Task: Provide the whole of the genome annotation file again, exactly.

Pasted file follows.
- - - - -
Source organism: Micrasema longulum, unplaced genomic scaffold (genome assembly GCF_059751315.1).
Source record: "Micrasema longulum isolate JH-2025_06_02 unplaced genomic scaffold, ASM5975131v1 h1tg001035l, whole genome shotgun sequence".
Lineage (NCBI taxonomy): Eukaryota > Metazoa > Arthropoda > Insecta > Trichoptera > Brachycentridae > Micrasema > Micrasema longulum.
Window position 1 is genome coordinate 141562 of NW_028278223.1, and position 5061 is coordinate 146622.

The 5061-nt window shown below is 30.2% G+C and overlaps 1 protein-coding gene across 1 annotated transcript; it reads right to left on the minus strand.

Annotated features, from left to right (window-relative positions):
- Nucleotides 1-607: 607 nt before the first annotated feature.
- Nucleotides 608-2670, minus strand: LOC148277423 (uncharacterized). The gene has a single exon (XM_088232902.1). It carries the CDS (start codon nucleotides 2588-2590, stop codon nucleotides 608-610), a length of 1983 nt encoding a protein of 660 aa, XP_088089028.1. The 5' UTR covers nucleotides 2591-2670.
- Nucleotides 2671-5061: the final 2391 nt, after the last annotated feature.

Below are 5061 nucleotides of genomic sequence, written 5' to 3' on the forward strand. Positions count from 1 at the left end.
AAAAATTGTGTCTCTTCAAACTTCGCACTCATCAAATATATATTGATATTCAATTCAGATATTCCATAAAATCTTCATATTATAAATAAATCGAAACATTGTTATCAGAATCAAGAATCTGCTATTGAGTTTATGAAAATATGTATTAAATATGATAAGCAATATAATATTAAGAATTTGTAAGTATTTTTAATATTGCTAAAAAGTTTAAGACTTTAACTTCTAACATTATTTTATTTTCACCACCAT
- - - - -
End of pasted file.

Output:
Source organism: Micrasema longulum, unplaced genomic scaffold (genome assembly GCF_059751315.1).
Source record: "Micrasema longulum isolate JH-2025_06_02 unplaced genomic scaffold, ASM5975131v1 h1tg001035l, whole genome shotgun sequence".
Lineage (NCBI taxonomy): Eukaryota > Metazoa > Arthropoda > Insecta > Trichoptera > Brachycentridae > Micrasema > Micrasema longulum.
Window position 1 is genome coordinate 141562 of NW_028278223.1, and position 5061 is coordinate 146622.

The 5061-nt window shown below is 30.2% G+C and overlaps 1 protein-coding gene across 1 annotated transcript; it reads right to left on the minus strand.

Annotated features, from left to right (window-relative positions):
- Nucleotides 1-607: 607 nt before the first annotated feature.
- Nucleotides 608-2670, minus strand: LOC148277423 (uncharacterized). The gene has a single exon (XM_088232902.1). It carries the CDS (start codon nucleotides 2588-2590, stop codon nucleotides 608-610), a length of 1983 nt encoding a protein of 660 aa, XP_088089028.1. The 5' UTR covers nucleotides 2591-2670.
- Nucleotides 2671-5061: the final 2391 nt, after the last annotated feature.

Below are 5061 nucleotides of genomic sequence, written 5' to 3' on the forward strand. Positions count from 1 at the left end.
AAAAATTGTGTCTCTTCAAACTTCGCACTCATCAAATATATATTGATATTCAATTCAGATATTCCATAAAATCTTCATATTATAAATAAATCGAAACATTGTTATCAGAATCAAGAATCTGCTATTGAGTTTATGAAAATATGTATTAAATATGATAAGCAATATAATATTAAGAATTTGTAAGTATTTTTAATATTGCTAAAAAGTTTAAGACTTTAACTTCTAACATTATTTTATTTTCACCACCAT